Black Christmas

Black Christmas ★★★★½

i felt kind of mixed on this movie at first: sometimes the dialogue is really on the nose and you cringe, but then i think, well they're not wrong really! and i wish we got to spend more time with the characters interacting, but imogen poots obviously rules here. sometimes it is a little more tell than show. and it doesn't always seem that interested in affect or atmosphere or setpieces per se, but it really works as a hangout slasher, which is my favorite kind. and the home invasion segment in the house lit by neon christmas lights is a banger! and i found the song and dance call out your rapist scene super cathartic! i genuinely loved the movie's world. and you can tell how much passion went into this.

i worry this review is going to sound like damning with faint praise or condescending, but the more it sits with me the more i love it. i just wonder if its being criticized because instead of being arch, it's really earnest. like men can make hundreds of embarrassing misogynistic-to-varying-degrees movies, but women really do often get held to a higher standard. like if you want it to be Good, it has to be Perfect in order to be worth anything at all. and whatever, screw that. what i want is a horror genre filled with movies by women that can be wonderful or terrible or bad or dumb or brilliant or perfect. a whole spectrum. which we have never had, but maybe could be a thing we have.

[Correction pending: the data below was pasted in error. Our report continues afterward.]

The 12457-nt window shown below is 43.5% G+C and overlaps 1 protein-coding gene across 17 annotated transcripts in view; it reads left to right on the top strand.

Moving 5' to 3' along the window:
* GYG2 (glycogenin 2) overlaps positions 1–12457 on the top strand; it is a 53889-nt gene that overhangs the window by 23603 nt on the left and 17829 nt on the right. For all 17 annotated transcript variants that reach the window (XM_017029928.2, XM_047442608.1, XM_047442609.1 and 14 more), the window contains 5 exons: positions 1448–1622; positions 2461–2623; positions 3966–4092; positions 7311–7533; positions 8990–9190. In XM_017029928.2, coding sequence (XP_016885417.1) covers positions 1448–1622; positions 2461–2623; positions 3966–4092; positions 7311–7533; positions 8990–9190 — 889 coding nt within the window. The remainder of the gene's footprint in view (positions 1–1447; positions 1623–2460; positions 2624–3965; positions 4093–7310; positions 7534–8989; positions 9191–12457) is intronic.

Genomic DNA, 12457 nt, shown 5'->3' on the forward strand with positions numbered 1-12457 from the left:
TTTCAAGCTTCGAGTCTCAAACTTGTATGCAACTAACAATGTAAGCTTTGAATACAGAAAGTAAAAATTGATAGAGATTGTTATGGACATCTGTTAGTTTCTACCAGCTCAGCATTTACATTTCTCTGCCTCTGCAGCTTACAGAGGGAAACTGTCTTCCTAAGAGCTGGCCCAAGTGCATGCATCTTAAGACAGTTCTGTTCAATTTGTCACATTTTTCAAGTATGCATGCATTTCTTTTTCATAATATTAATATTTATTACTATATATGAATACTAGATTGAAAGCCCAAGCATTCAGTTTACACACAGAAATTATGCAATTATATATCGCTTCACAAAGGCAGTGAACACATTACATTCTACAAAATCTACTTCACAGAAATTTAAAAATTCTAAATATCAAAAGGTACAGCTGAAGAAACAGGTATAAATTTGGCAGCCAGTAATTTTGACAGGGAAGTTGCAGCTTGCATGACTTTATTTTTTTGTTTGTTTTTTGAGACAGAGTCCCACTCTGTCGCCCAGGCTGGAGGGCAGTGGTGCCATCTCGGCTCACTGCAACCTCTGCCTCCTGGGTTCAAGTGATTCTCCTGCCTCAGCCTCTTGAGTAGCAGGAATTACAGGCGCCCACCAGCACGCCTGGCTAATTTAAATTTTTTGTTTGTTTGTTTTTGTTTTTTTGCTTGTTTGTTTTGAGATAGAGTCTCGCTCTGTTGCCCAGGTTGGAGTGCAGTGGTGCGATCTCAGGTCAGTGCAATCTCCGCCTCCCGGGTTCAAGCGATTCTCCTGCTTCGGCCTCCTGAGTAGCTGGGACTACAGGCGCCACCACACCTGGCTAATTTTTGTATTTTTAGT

i'm not saying this is one (it is very thoughtful about what it's doing), but i love tons of lunkheaded slashers that care far less than this movie does, and there is so much good here that its occasional clunkiness or "cringe" totally become a feature for me not a bug. i like it BECAUSE of those things. this movie is getting dragged as an "SJW" movie (eyeroll), but i find its earnestness extremely refreshing, and its heart is in a really good place. and i would love dozens more like it.

i think, for me too, there is really something to Riley shrinking and disappearing, in the movie's terms, in the face of trauma that felt real/that i identified with, and it is transmuted into a kind of righteous, reclamatory joy by the end. just because something is obvious or has become cliche thru repetition doesn't mean it's not true or that it doesn't have depth if you stop to think about it. and i think there is something special about making what has always been implicit in slashers into something defiantly explicit. and i am down with that. after being bummed out by some rly dark movies that are almost hopeless, i value a zeal for resistance and empowerment that is powerfully idealistic. i'll gladly celebrate a degree of naivete over a hopeless resignation, or worse a kind of smugness.

i really feel like it might get love/re-evaluated like ten years down the line the same way 06 black christmas did. and maybe this will be meaningful to a younger generation of horror kids for whom the horror world before they were born might seem hopelessly retrograde. i find it rly lovely that it isn't a horror movie that requires excavation or reclamation. it's right there on top.

this is a rly messy review, but i wanted to at least try to write something. i am basically incapable of not being embarrassingly earnest myself so i identify with where it's coming from. ultimately, i think what's rly valuable about it is that, no matter anything else, it genuinely and wholeheartedly feels and thinks the things it says and does, and i really admire that. more please.

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